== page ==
Is your forum about discussion, support, or action?

David Stark / Zarkonnen
2015-06-21 18:55

I've been thinking about a useful categorization of what online forums are for: discussion, support or action.

In a discussion forum, you try to figure out things about the world: ideas, problems, etc. For example, you might discuss whether squirrels are stealing everyone's TV remotes.

In a support forum, there is a community for providing emotional and practical support for coping with some problem. Say your TV remote keeps on vanishing, and having to buy new ones constantly is a pain.

Finally, in an action forum you seek to solve a problem. It might provide advice on pest control or squirrel repellent you can spray on your remote.

All of these types of forum are useful, but they have different standards of interaction. Lots of shouting arises when people disagree about what kind of forum they're in. Going into a support forum and arguing about whether remotes are really going missing, going into a discussion forum and accusing people of being awful for considering if people are simply misplacing their remotes, going into an action forum and wanting to argue fundamentals, etc.

Specifically, I think these argument types are indicators of forum type mismatch:

  • Support person in Action forum: "Don't be so harsh!"
  • Support person in Discussion forum: "Your discussion of my problem is upsetting me."
  • Action person in Discussion forum: "Why are you sitting around idly talking? You're part of the problem."
  • Action person in Support forum: "Why don't you just do X?"
  • Discussion person in Action forum: "Hold on, let's start right at the beginning."
  • Discussion person in Support forum: "You're being irrational about this."

That last one probably made you cringe. It's the classic case of someone trying to start a conversation on the precise difference between "sexual assault" and "rape" on a forum for sexual assault survivors.

But the reverse, someone coming into a forum where people are discussing stuff and getting upset that they don't get it, is really unhelpful too. Why? Because we were all born knowing nothing, and we're all really stupidly wrong sometimes. You likely believed some really stupid things when you were younger, and said them out loud to your friends, having the kind of teenage philosophy discussions that meander wildly into the weird and cringeworthy. Some places on the net are just like that, and going in there and yelling at the teens isn't going to accomplish anything. It won't change their minds, it won't make you or them feel better, it will just be an argument.

The distinction between action and support is subtler, but I still think it's important. Action is about fixing problems, support is about coping with them. People in support forums don't need advice. They probably know perfectly well what they need to do, but most problems don't have quick fixes. And while they're trying to make things better, they need somewhere that helps them cope. Not all advice needs to be practical and maximally productive. In fact, if it's not actively harmful, let it be. Herbal remedies and exercises that do absolutely nothing but make you feel better? That's just fine on a support forum!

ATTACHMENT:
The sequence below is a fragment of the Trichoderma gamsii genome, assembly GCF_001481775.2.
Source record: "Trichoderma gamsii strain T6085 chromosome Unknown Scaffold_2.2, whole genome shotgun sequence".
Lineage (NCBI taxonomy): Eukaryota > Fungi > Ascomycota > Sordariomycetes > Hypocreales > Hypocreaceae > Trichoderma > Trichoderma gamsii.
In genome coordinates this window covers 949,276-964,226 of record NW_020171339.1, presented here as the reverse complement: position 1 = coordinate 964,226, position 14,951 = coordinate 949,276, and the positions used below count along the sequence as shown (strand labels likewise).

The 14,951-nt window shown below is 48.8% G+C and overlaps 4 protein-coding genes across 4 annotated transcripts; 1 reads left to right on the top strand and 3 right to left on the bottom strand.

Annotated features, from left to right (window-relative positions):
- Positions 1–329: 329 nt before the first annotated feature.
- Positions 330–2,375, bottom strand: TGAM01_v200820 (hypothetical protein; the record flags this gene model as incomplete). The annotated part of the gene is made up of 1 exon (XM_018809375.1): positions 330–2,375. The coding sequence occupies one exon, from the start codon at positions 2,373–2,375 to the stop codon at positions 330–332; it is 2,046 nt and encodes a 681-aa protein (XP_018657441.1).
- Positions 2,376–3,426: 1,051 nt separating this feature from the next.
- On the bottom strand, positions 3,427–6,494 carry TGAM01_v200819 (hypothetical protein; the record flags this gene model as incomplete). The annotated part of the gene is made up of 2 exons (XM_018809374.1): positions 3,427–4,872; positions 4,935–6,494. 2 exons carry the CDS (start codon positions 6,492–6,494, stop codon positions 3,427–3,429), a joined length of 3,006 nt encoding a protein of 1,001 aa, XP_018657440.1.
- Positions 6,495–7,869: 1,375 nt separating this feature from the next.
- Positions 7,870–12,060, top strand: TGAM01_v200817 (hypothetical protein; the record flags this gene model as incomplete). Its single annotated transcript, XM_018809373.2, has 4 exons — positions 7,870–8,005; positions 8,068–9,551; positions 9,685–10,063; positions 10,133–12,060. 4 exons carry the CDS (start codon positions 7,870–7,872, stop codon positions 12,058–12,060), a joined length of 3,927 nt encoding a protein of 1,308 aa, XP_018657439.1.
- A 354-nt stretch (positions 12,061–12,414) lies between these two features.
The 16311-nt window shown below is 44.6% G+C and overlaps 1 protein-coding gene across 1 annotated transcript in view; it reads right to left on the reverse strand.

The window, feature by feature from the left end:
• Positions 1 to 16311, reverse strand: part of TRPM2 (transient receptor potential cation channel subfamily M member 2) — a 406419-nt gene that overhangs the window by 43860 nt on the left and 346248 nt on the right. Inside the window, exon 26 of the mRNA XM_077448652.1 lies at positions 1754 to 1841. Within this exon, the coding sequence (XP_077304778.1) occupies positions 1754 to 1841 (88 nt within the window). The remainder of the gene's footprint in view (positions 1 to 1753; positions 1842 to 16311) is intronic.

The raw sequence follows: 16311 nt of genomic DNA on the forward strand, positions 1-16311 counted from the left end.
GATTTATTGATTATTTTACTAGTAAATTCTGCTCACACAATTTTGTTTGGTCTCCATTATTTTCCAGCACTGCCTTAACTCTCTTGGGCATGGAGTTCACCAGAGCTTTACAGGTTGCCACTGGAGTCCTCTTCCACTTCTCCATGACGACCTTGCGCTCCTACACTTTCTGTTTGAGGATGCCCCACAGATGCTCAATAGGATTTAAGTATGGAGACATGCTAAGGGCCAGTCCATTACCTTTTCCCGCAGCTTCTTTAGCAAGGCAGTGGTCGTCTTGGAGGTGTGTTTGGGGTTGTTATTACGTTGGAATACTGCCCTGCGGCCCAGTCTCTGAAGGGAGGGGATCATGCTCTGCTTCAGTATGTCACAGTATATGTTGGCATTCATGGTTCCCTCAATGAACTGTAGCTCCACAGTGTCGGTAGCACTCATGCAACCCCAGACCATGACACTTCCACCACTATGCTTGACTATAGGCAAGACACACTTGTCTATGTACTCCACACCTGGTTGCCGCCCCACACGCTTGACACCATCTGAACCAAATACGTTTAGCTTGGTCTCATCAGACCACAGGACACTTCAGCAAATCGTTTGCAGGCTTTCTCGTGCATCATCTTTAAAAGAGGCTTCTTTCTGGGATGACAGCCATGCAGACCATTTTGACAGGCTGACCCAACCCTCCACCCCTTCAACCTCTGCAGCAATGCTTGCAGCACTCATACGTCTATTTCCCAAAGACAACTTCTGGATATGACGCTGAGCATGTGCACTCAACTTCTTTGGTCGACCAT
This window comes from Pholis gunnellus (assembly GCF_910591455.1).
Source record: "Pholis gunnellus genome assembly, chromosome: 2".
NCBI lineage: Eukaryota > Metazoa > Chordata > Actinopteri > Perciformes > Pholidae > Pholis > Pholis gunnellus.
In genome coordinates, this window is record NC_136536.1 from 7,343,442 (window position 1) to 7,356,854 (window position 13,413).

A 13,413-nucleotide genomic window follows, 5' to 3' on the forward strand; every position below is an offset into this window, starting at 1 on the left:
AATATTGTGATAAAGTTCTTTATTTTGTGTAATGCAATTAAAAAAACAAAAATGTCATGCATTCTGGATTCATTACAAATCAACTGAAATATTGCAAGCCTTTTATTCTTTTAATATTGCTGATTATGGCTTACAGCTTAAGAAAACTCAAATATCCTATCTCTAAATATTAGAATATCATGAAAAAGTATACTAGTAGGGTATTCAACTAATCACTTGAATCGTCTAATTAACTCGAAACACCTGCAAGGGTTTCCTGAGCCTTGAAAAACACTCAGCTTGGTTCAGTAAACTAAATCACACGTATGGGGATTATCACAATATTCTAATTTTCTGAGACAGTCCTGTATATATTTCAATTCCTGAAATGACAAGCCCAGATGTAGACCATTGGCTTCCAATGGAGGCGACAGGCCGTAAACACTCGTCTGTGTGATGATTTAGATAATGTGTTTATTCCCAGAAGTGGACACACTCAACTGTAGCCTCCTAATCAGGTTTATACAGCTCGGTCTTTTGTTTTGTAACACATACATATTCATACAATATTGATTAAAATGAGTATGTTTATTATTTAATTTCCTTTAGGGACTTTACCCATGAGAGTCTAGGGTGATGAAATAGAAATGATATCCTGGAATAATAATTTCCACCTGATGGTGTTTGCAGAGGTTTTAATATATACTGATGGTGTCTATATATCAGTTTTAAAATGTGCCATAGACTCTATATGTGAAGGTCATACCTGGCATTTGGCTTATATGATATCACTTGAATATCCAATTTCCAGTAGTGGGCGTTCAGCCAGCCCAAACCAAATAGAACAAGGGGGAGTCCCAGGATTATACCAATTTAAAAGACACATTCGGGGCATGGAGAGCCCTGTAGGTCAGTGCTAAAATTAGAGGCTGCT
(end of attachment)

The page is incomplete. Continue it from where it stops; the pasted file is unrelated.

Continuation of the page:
Finally, in a goal-oriented action forum, things are practical, which means trying to talk about theory is likely to come across as derailing. And in some cases, well, some advice can be pretty daunting. Coping with addiction, finances, weight loss and so on can involve some harsh truths.

Now that I've built up a nice symmetry I'd like to make clear that these scenarios are not equal. When it comes to problems and struggles, the people affected are much more invested than everyone else. The discussion-in-support case is being an utter asshole, while some other combinations merely rise to the level of frustrating and unproductive.

My practical suggestion, then, is to make it clear at the outset what kind of forum you're in. Not only does this reduce misunderstandings, it may also be a powerful weapon agains concern trolls and other such slime. If they start doing their thing, you can point at the sign at the top of the forum and say "I'm sorry, this isn't the right kind of forum for this." Which makes it much harder for them to try and act reasonable to gain sympathy from people not wise to their tricks, and may be less stressfully confrontational for you.

Finally, if you like this categorization, I very much encourage you to use it and link to it explicitly when setting up a new place for conversation. This can be a forum, a mailing list, a comments section. It can be a forum thread, as long as the discussion type doesn't obviously clash with the rest of the forum. "What can we practically do about global warming?" is probably fine in a forum about environmentalism, but "Is consent all that matters in rape?" is not in a survivor's forum.

But you cannot apply this categorization in mid-conversation. Even if it seems obvious to you that the conversation is of one particular type, insisting that everyone conform to your idea of what standard of interaction to use is exactly what this essay tries to prevent. Which means that if you get the itch to use this essay as a point in an argument, ask yourself - are you being awful to other people because of a mismatch in expected conversation type?